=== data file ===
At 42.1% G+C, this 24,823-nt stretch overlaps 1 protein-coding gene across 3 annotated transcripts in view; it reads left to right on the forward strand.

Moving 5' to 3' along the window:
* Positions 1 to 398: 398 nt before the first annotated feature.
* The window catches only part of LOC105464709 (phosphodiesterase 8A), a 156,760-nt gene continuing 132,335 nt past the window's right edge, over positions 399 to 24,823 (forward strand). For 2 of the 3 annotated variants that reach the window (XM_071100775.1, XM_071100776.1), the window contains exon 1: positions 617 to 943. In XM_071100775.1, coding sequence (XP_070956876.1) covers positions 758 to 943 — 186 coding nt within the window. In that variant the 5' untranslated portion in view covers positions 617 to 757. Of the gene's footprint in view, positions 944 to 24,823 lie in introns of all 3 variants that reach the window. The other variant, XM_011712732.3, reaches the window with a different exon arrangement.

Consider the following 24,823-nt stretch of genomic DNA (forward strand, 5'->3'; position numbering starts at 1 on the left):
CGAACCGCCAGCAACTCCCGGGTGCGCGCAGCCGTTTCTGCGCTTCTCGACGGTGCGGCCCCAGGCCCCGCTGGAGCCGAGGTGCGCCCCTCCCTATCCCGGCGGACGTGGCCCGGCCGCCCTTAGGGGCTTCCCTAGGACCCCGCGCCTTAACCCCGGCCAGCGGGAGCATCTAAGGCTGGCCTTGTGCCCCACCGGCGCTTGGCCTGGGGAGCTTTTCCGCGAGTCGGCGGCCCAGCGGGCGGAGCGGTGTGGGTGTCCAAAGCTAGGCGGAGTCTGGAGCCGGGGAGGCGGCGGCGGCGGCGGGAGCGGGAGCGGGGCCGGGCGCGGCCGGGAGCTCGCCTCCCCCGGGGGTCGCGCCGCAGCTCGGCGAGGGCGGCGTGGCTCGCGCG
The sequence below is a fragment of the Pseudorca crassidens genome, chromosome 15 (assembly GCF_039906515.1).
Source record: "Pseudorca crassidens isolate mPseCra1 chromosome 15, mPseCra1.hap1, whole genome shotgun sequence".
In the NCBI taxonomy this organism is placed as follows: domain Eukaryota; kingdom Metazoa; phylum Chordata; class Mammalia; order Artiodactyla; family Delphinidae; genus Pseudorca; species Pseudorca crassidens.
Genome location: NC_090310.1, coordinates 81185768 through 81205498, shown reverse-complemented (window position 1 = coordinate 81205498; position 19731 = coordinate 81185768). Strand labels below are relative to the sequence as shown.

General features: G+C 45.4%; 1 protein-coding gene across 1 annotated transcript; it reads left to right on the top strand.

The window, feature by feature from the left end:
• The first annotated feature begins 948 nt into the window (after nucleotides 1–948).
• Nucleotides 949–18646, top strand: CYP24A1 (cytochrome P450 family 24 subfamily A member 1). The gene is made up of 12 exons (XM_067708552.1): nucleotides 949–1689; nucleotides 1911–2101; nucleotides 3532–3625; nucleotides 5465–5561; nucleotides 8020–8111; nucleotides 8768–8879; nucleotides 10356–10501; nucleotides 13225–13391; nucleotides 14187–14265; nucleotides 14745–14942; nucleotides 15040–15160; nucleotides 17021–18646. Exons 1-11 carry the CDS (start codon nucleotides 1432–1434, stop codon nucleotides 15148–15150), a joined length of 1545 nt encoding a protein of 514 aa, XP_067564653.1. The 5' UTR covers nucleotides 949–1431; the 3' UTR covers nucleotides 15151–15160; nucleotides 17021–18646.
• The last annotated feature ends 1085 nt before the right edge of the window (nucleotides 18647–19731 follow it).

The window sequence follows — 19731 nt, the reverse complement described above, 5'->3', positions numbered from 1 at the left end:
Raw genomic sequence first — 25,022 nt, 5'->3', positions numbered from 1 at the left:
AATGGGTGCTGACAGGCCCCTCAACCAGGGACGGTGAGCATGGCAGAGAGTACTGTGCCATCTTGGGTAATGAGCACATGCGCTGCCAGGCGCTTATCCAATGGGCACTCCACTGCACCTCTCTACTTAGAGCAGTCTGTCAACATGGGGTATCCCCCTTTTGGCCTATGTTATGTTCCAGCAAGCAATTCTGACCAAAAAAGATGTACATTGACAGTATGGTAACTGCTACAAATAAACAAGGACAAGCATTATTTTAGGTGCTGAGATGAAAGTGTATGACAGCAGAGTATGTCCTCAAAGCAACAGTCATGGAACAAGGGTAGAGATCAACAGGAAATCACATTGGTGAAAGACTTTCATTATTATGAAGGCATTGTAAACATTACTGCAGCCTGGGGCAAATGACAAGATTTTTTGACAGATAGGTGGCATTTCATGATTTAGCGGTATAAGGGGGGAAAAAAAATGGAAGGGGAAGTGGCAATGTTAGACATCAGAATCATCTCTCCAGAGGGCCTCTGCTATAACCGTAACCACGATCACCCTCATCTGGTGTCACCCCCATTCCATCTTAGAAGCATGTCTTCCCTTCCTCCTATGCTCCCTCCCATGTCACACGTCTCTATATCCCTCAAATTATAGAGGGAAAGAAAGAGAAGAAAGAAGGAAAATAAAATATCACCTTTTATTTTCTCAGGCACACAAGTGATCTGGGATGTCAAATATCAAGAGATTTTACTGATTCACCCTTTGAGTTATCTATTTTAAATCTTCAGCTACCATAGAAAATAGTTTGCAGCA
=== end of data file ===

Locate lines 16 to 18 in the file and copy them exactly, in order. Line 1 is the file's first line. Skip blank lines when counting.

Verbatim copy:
The window sequence follows — 19731 nt, the reverse complement described above, 5'->3', positions numbered from 1 at the left end:
Raw genomic sequence first — 25,022 nt, 5'->3', positions numbered from 1 at the left:
AATGGGTGCTGACAGGCCCCTCAACCAGGGACGGTGAGCATGGCAGAGAGTACTGTGCCATCTTGGGTAATGAGCACATGCGCTGCCAGGCGCTTATCCAATGGGCACTCCACTGCACCTCTCTACTTAGAGCAGTCTGTCAACATGGGGTATCCCCCTTTTGGCCTATGTTATGTTCCAGCAAGCAATTCTGACCAAAAAAGATGTACATTGACAGTATGGTAACTGCTACAAATAAACAAGGACAAGCATTATTTTAGGTGCTGAGATGAAAGTGTATGACAGCAGAGTATGTCCTCAAAGCAACAGTCATGGAACAAGGGTAGAGATCAACAGGAAATCACATTGGTGAAAGACTTTCATTATTATGAAGGCATTGTAAACATTACTGCAGCCTGGGGCAAATGACAAGATTTTTTGACAGATAGGTGGCATTTCATGATTTAGCGGTATAAGGGGGGAAAAAAAATGGAAGGGGAAGTGGCAATGTTAGACATCAGAATCATCTCTCCAGAGGGCCTCTGCTATAACCGTAACCACGATCACCCTCATCTGGTGTCACCCCCATTCCATCTTAGAAGCATGTCTTCCCTTCCTCCTATGCTCCCTCCCATGTCACACGTCTCTATATCCCTCAAATTATAGAGGGAAAGAAAGAGAAGAAAGAAGGAAAATAAAATATCACCTTTTATTTTCTCAGGCACACAAGTGATCTGGGATGTCAAATATCAAGAGATTTTACTGATTCACCCTTTGAGTTATCTATTTTAAATCTTCAGCTACCATAGAAAATAGTTTGCAGCA